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New rule sets out which vanity plates are 0FFLMTS


GAYGUY, looks like you’re good to go.

GUNSDAD, not so much.

Responding to a lawsuit, the state Department of Revenue has just issued an “emergency” rule spelling out which kinds of vanity license plates are allowed and which are not. The agency is trying to make its rulings more consistent, after The Atlanta Journal-Constitution pointed out stark inconsistencies, and one driver sued.

Under the old, less specific guidelines, the state had approved G0D4EVR but nixed G0DROKS. It gave the okay to G0TBEER but put the kibosh on L0VWINE. And so on.

“It seemed arbitrary to us,” said Cynthia Counts, a lawyer for James Cyrus Gilbert, whose requested GAYGUY tag was denied, along with 4GAYLIB and GAYPWR.

Gilbert and Counts argued that denying his request also chilled his right to free speech, violating the federal and state constitutions.

“It’s the right result,” Counts said of the settlement. “The state did the right thing.”

Gilbert can soon pick up his GAYPWR tag as part of the settlement, she said. He will also win some money, although he has earmarked all of it for legal fees.

The rule will not become final until after July 9. In the interim the agency will take public comment on it.

Wednesday, state officials would not address specific examples of words that would pass or fail under the new rule, but it seems clear that some tags now on the roads would not be approved under the new framework.

For example, tags with references to guns fell into a gray area before. Now weapons can’t be mentioned.

However, drivers whose tags don’t fit the new rule may be okay as long as their old tags last. “The purpose of this regulation is not to go out there and pull tags off the road,” said Rick Gardner, a supervisor in the department’s office of tax policy. The aim, he said, is to have clearer rules and be consistent in issuing tags from now on.

Under the new rule, the state will still keep a list of banned plates — about 10,000 are now on that list. But officials now have a new, longer and more specific set of reasons for putting words on the list.

And the state will police itself better. It must now review the list at least once a year. If the banned words don’t fall within one of the specific criteria, they’ll come off the blacklist and become available for picking.

Georgia has struggled over the years to regulate more than 100,000 requests for vanity license plates.

It’s hard enough just to read the things. When is “8” part of the word “hate?” The possibilities in the age of texting have state employees running tag requests through the online Urban Dictionary.

Compounding the challenge, the old rule left considerable room for interpretation. For instance, it banned tags “referring to a crime or criminal activity” or with “language, a message or material that might reasonably invoke violence upon persons or property.”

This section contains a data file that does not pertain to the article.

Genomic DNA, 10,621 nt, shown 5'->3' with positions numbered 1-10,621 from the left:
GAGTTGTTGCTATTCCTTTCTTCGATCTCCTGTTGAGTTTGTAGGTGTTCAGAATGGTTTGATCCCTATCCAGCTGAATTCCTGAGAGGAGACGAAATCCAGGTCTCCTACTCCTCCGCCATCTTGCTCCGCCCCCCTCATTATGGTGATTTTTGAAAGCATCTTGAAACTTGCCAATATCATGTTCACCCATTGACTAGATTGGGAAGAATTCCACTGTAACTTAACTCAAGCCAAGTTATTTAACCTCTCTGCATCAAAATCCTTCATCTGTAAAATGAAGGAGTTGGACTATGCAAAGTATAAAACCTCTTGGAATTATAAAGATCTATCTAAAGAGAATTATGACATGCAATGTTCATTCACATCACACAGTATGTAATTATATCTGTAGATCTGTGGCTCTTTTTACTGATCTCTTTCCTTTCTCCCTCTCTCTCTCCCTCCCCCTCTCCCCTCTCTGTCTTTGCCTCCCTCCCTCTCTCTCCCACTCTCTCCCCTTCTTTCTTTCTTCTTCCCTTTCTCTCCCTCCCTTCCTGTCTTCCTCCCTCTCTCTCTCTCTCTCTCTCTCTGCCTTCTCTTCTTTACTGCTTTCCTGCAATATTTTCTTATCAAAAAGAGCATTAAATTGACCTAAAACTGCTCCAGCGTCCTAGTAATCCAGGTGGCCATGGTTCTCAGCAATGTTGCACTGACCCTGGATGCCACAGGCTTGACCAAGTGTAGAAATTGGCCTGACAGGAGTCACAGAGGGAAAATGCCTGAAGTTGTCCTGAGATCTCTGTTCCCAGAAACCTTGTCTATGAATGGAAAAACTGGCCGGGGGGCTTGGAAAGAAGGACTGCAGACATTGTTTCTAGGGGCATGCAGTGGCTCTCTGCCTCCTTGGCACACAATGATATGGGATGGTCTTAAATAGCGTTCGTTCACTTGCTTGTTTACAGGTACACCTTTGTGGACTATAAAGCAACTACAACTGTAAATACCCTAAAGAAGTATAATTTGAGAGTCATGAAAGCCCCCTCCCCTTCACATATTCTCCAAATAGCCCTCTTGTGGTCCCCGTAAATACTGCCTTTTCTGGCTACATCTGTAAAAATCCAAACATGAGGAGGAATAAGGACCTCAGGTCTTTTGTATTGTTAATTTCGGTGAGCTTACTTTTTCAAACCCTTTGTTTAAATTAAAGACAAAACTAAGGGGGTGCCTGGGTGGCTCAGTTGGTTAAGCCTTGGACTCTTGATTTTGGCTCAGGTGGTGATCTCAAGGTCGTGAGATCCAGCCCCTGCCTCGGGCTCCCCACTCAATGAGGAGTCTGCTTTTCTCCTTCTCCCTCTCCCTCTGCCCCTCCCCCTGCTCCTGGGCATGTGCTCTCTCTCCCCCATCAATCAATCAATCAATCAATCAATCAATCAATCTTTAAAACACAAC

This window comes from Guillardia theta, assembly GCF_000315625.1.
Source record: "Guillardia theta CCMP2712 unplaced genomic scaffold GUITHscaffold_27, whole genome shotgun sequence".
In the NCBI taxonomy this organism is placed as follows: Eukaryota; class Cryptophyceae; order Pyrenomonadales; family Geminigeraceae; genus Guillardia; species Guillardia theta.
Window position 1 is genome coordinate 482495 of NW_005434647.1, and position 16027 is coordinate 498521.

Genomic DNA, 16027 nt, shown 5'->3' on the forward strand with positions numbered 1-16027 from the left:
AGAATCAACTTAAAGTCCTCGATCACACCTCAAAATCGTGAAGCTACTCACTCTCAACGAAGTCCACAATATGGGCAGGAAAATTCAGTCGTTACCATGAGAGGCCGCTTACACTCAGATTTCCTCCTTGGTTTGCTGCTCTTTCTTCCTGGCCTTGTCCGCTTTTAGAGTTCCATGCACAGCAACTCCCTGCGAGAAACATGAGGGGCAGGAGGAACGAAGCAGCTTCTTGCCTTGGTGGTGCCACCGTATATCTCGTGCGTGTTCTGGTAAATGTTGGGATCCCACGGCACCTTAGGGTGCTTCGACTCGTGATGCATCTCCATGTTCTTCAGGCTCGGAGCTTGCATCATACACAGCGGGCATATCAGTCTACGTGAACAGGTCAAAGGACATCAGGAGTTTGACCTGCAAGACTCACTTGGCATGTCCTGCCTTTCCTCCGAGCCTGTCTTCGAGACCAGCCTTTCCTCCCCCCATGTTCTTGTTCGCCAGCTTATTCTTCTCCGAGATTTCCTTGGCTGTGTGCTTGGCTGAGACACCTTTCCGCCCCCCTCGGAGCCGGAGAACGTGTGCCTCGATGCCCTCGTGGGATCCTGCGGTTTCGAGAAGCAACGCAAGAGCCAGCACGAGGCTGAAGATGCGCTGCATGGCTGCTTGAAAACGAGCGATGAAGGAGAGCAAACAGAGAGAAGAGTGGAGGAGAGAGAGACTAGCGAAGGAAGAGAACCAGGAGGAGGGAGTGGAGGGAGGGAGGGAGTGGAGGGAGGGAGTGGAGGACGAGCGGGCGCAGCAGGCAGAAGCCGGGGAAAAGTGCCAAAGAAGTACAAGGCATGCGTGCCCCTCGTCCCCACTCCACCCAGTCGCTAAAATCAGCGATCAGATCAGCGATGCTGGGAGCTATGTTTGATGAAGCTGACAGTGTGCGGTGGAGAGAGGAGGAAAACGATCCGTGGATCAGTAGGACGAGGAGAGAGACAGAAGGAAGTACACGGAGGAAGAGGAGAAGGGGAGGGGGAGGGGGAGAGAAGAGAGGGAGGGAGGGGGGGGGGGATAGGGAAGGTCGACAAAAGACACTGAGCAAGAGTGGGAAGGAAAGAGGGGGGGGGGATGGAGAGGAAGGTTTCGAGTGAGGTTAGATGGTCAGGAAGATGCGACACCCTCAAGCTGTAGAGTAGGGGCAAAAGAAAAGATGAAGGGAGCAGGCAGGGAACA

So someone at the department banned GUN. But someone approved GUNZZ.

Both would seem to be out under the new rule, which prohibits “any reference to weapons, drugs or alcohol.”

An activist for gun rights said he didn’t like it, but there were worse outrages.

“Basically, I’ll just say it doesn’t surprise me that they don’t want guns on license plates,” said Jerry Henry, executive director of Georgia Carry. “They don’t want them in several other places in the state of Georgia.”

The courts have struggled with the license plate issue too. Are license plates personal speech, or a state-manufactured billboard on your car? Or some combination?

Take, for instance, plates with state-stamped slogans. In 2006 the Sixth U.S. Circuit Court of Appeals allowed Tennessee to offer drivers a license plate with the specialty stamp “Choose Life,” although Tennessee refused to issue a pro-choice plate.

But when South Carolina tried to do the same thing, the Fourth Circuit said that would violate the First Amendment. The Supreme Court declined to step in and sort out the issue.

As for vanity plates, in 2009 the ACLU took up the cause of a Colorado vegetarian who was denied the plate ILVTOFU. Colorado officials were concerned the phrase referred to an activity rather than a food.

The woman chose to back down so the case was never resolved in court, said Mark Silverstein, the Colorado ACLU’s legal director.

During the controversy, the ACLU also offered to go to bat for a state senator who threatened to apply for the plate ACLUSUX.

“Absolutely,” Silverstein said this week. “We don’t agree with the ACLUSUX license plate but we would defend anyone’s right to display it on their car.”

That might not fly in Georgia, though: The new rule explicitly bans the word “suck.”



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